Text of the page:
April 17, Food for Thought: Book Trailers and online promotion. Several SCBWI-IL authors and illustrators will share their experiences creating book trailers and other on-line promotional tools for the picture book, middle grade, and YA markets. Both content and the how to’s of book trailers and online promotions will be covered. We will also consider what kinds of response actual trailers have received.

Our panel includes:

Host, librarian, and blogger Amy Alessio.

Picture book illustrator Larry Day whose Nanook and Pryce has a website and book trailer--

YA writer Laura Ruby. Check out her trailer for Play Me

And me. I'll be talking about how and why I made these two trailers for Jemma Hartman, Camper Extraordinaire.

This Food for Thought is intended for published and soon-to-be-published writers and illustrators who are members of SCBWI.

Here are the details:
Schaumberg Township District Library, Youth Services Classroom, 130 S. Roselle Rd., Schaumburg, IL 60193
9:30 am to noon
$10—please pay at the door
If your last name begins with A-L, please bring a breakfast treat to share (about 6 servings). Juice, coffee, and tea will be provided.
RSVP to Sallie Wolf,

Friday, April 09, 2010

Critique: Fantasy vs. Reality

On Monday, my critique group discussed my work-in-progress. I had given them the manuscript a month earlier, and I'd been fantasizing about how the critique would go...

Fantasy Critique:
Smart Writer: This is amazing! Have you shown it to your agent yet??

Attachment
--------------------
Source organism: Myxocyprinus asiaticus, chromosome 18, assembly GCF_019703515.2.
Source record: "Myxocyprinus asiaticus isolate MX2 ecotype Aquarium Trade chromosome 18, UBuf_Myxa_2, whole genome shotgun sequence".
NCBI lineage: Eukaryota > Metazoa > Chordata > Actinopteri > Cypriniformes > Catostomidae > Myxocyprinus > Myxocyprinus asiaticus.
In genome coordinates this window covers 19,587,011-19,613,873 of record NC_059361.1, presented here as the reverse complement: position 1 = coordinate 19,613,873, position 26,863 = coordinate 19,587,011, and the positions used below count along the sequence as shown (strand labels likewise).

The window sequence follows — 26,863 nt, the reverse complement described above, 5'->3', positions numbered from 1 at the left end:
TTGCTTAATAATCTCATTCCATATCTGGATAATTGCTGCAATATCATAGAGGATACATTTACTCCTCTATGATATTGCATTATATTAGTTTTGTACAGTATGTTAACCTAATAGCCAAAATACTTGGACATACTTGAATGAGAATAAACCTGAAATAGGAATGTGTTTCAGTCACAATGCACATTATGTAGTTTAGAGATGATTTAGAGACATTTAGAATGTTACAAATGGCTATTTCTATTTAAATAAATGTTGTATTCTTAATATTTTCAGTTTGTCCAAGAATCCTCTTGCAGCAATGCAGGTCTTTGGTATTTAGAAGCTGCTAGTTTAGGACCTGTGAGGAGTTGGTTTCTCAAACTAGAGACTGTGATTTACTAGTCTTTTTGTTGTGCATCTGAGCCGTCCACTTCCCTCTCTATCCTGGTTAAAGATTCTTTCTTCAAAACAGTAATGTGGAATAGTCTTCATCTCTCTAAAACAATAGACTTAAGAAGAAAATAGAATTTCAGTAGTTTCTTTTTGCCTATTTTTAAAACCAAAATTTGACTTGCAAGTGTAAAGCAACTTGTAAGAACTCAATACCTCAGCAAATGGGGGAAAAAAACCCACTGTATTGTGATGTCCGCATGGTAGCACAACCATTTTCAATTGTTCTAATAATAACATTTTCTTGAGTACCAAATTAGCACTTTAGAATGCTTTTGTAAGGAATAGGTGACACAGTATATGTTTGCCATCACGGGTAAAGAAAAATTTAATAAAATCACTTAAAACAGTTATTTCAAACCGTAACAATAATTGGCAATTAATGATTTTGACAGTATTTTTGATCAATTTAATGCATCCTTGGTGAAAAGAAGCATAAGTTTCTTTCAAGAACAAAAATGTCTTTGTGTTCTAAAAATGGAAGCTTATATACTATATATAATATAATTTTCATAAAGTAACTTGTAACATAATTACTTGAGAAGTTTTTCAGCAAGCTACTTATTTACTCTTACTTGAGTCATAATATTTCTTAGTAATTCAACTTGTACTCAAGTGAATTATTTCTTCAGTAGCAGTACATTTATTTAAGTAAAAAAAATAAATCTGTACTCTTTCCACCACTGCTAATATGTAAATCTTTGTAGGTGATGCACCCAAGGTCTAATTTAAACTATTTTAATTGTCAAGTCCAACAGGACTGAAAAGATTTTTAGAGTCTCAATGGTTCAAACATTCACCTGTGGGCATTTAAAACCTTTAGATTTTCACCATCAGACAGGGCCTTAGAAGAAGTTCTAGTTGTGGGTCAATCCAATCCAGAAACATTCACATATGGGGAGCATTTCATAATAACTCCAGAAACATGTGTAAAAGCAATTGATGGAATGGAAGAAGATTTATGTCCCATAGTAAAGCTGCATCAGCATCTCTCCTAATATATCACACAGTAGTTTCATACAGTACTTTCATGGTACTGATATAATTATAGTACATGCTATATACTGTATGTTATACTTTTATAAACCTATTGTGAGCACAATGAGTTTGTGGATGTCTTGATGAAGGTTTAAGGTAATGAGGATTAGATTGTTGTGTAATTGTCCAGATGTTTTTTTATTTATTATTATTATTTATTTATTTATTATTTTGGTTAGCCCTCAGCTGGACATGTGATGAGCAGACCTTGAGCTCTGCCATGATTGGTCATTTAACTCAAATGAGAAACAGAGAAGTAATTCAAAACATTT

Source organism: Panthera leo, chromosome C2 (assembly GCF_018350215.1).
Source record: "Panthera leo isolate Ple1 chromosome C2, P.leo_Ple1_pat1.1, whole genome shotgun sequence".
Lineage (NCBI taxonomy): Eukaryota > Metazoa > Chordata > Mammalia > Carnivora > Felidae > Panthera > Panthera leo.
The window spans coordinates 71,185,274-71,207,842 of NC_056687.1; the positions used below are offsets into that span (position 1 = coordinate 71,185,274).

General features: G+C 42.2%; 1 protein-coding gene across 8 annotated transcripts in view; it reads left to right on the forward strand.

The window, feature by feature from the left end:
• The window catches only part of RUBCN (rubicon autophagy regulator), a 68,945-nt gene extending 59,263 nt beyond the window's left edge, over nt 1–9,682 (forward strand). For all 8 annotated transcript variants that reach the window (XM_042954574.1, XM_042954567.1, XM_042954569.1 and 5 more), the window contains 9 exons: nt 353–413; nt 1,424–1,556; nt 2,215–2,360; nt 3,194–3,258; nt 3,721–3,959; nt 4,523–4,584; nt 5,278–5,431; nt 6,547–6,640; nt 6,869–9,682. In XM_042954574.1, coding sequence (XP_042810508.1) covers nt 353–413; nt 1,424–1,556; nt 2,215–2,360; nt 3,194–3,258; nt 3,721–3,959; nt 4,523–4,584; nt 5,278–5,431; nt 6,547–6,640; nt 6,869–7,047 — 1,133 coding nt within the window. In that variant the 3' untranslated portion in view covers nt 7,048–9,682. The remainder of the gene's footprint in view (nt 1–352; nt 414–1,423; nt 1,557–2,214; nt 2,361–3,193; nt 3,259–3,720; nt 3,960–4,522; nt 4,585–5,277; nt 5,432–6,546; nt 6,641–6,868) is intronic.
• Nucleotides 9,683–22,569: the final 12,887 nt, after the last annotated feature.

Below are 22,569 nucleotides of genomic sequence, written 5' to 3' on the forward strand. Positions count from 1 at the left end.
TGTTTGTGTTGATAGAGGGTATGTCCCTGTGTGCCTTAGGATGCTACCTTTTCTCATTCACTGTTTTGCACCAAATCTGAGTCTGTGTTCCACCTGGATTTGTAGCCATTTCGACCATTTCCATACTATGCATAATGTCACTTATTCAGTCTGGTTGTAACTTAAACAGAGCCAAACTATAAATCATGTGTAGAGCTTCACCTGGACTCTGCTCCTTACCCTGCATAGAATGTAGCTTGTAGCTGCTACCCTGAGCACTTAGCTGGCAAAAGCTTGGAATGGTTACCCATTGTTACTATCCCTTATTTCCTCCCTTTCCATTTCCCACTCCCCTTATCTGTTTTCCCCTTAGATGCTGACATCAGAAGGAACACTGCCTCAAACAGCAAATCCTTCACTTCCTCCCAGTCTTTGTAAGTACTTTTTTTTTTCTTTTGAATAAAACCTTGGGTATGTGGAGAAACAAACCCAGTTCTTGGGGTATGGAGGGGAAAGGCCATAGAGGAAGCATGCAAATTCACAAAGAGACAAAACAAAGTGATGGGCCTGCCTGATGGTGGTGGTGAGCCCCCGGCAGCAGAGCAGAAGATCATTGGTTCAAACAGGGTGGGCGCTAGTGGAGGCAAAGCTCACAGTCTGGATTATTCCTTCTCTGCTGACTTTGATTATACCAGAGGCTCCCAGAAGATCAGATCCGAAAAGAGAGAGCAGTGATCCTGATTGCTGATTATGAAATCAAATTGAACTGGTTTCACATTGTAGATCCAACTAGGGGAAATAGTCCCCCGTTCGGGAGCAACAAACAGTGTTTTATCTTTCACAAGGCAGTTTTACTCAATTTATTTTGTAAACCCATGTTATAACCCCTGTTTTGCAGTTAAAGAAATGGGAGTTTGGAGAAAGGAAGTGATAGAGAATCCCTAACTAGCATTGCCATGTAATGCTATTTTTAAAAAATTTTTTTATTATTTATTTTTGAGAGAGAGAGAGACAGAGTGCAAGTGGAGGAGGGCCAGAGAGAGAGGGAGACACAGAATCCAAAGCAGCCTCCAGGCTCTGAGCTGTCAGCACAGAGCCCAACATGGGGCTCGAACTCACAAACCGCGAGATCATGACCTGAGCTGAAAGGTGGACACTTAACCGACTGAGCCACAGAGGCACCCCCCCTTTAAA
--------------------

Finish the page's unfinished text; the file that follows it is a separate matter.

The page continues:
Writer Whose Prose Reads Like Poetry: Best thing you've ever written. I can't believe this is only your first draft.
Me: (Blushing) Well, actually, it's a second draft.
Overly Critical Writer: I think you could have used a semicolon instead of a comma on page 83.
Hilarious Writer: I was cracking up at parts.
Best Selling Writer: I cried at parts, too. You really captured what it feels like to be a thirteen-year-old girl.
Brilliant Writer: And that climax... I was dying!
Me: Really? Wow, thanks!

In reality, critique group didn't sound much like that at all. (Although one member, who is now my favorite person on the planet, did say the manuscript reminded her of something Judy Blume or Paula Danziger would have written.)

It would be nice to be one of those authors who writes brilliant fiction without much effort (is there such a being??), but since no fairy has granted me that magical power yet, I'm grateful for every bit of constructive criticism my critique group hands to me. Yes, it can be overwhelming. But I gotta tell you, I'd much rather hear my secondary characters need development from a critique group than from an editor in the form of a rejection letter. Or worse yet, from a reviewer after there is nothing more I can do about it.